Place the skirt, wrong side uppermost, on a skirt-board, dip the tips of the fingers in water, open and damp one of the seams down the centre. Press the seams well from the top downwards, moving the iron very slowly all along it, not constantly lifted.
N.B.-The iron must not be hot enough to scorch the material, as it should be allowed to remain some time on the seam; it is the weight of the iron, and the time given to the pressing, that produce the best results.
The damping must not be commenced until the iron is ready for use, and only one seam at a time must be damped.
Separate the turning of the darts, damp and press the seams of them open and quite flat, damp the extreme point, and allow the iron to remain on it until the moisture has all dried up from the board. This will shrink away any fulness there may be at the points.
Cut the turnings of the darts in the lining in the same way, and press them and the seams open, but without damping them. Linings should never be damped.
Place the lining on a skirt-board, wrong side uppermost, and place the material over it, the seams downwards, facing those of the lining.
The material and lining must lie perfectly smoothly, one on the other, and the seams and the darts must exactly correspond.
Tack them together down the "centre-back seam," from the top to the bottom, smoothing the material well down towards the bottom as the tacking is being done.
Thread two needles with tacking cotton, and with one of them tack round the top of the skirt, about an inch from the edge, from the back to the side seam. Do not break off the thread but stick the needle into the material. Smooth the material carefully and evenly down over the lining, and with the second needle tack round the bottom of the skirt (about four or five inches from the edge) from the back to the side seam. Take the first needle and tack down the side seam, then round the top from the side seam to the front.
Smooth down the material and tack round the bottom, from the side seam to the front, then down the front about four or five inches from the edge.
Tack the other half of the skirt in the same way.
Take the skirt off the board, and next make the " placket hole."
To Make the "Placket Hole"
To do this, cut a strip of linen on the straight selvedgewise, about three inches wide, and the length the placket hole is to be made.
Turn back the lining from the edge on the left side of the front of the skirt, and pin it to be out of the way.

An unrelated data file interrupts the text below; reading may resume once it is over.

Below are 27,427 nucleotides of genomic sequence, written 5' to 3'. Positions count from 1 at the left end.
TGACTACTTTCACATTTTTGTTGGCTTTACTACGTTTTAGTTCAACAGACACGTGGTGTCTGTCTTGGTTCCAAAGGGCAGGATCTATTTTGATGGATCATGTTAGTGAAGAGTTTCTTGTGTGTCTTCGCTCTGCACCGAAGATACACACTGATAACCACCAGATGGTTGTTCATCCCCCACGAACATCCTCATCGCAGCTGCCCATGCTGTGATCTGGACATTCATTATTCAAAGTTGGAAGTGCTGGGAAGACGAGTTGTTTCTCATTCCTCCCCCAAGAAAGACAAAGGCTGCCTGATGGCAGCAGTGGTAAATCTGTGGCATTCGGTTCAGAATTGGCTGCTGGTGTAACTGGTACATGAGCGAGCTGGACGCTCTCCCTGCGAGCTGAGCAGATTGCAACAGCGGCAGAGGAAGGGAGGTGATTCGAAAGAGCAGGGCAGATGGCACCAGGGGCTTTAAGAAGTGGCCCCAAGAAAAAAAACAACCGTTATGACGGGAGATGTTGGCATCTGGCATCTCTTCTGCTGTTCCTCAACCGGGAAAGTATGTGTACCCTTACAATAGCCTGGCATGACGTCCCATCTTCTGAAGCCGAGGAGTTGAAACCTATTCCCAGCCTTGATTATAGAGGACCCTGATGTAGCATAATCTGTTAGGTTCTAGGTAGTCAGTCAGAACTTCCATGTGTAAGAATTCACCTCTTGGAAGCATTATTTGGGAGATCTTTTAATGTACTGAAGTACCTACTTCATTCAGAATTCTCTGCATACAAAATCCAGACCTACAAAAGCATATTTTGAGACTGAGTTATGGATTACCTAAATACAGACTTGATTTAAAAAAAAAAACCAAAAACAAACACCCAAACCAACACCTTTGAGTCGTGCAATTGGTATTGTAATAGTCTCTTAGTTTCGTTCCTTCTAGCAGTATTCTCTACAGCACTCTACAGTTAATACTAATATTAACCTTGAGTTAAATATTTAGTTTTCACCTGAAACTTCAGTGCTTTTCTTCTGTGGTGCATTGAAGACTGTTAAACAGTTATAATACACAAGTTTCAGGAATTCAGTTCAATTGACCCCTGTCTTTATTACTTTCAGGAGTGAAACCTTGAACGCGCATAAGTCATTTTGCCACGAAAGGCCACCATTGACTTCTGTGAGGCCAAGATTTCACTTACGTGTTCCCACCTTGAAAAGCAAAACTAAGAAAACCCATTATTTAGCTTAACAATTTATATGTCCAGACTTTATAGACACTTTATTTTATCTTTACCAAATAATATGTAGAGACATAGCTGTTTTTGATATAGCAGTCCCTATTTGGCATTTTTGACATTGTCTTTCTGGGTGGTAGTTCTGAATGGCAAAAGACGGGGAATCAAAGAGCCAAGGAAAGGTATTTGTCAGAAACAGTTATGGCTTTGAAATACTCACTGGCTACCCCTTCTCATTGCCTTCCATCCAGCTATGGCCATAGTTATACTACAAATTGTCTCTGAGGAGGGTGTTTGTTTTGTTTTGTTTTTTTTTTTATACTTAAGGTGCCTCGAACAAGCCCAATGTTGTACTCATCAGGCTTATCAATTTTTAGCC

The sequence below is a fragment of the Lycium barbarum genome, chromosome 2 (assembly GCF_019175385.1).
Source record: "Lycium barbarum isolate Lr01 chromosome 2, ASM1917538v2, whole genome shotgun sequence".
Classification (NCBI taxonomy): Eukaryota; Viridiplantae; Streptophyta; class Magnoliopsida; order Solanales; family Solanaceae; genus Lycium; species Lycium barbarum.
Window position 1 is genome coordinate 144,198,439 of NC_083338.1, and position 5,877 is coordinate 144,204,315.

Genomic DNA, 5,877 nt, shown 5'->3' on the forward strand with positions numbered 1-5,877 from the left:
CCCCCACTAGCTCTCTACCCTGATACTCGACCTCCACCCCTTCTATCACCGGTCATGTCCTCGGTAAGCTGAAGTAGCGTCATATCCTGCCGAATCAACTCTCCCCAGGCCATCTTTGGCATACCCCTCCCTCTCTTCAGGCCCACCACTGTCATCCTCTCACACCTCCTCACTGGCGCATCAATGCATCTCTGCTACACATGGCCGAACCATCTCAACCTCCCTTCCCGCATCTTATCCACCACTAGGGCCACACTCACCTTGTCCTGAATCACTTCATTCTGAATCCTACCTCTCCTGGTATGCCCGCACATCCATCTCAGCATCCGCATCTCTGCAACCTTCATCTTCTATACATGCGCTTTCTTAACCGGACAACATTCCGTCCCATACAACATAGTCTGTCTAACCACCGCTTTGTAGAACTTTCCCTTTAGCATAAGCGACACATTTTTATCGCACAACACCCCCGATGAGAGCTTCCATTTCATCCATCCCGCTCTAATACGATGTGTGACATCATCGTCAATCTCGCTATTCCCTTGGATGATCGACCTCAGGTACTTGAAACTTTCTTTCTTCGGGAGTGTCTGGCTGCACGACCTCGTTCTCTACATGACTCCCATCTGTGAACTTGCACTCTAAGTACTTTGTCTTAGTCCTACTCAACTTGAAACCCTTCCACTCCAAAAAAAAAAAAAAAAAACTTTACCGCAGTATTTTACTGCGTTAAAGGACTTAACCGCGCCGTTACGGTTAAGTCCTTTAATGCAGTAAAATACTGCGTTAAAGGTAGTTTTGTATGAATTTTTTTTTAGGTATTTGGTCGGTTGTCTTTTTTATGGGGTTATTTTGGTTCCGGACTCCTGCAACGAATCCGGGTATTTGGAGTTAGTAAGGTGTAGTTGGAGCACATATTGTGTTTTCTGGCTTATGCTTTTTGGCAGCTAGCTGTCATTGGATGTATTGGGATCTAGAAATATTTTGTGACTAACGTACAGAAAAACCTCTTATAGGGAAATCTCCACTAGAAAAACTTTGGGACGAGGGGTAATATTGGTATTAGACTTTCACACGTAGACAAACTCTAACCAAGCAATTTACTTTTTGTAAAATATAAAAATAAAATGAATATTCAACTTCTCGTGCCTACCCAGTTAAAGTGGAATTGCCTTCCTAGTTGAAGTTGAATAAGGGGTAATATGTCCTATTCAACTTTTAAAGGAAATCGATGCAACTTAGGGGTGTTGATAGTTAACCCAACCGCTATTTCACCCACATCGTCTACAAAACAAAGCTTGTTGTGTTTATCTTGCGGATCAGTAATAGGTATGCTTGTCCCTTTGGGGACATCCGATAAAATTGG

Take the strip of linen, pin, and then tack it down the edge of the front, on the wrong side of the material.
Turn down and tack the edge of the material and linen. This turning should be about half an inch wide, and the tacking firmly done. Cut a second strip of linen on the straight, about an inch and a half wide, and the length of the placket hole, and tack this in the same way down the edge of the right half of the front.
N.B.-This turning on the right half must be most carefully done, so that the edge may be perfectly even, as when the skirt is finished it will lap over the left half, and any irregularity in the edge of it will be apparent.
Press the turnings on the wrong side, after slightly damping them, and herringbone the raw edges of the material to the linen; be careful not to take the stitches through to the right side. Remove the pins from the lining, turn in the edge, and bring it smoothly over the strip of linen, tack, and then fell it neatly to the turned-down edge of the material, the length of the placket hole only. Do the same on the other side.
The skirt must next be put into the band. There are various methods of finishing off a skirt at the waist. One is to bind it with a piece of silk to match. To do this, cut a strip of silk on the cross, about one and a half inches wide, and the required length, plus turnings, turn down each edge, and tack it round the top of the skirt on the right side, and either hem or machine-stitch it on. Cut off all unnecessary turnings from the top of the skirt, fold the silk over to the wrong side of it, turn in each end, tack, and then fell it neatly all round, sew up the ends, and put on the hooks and eyes.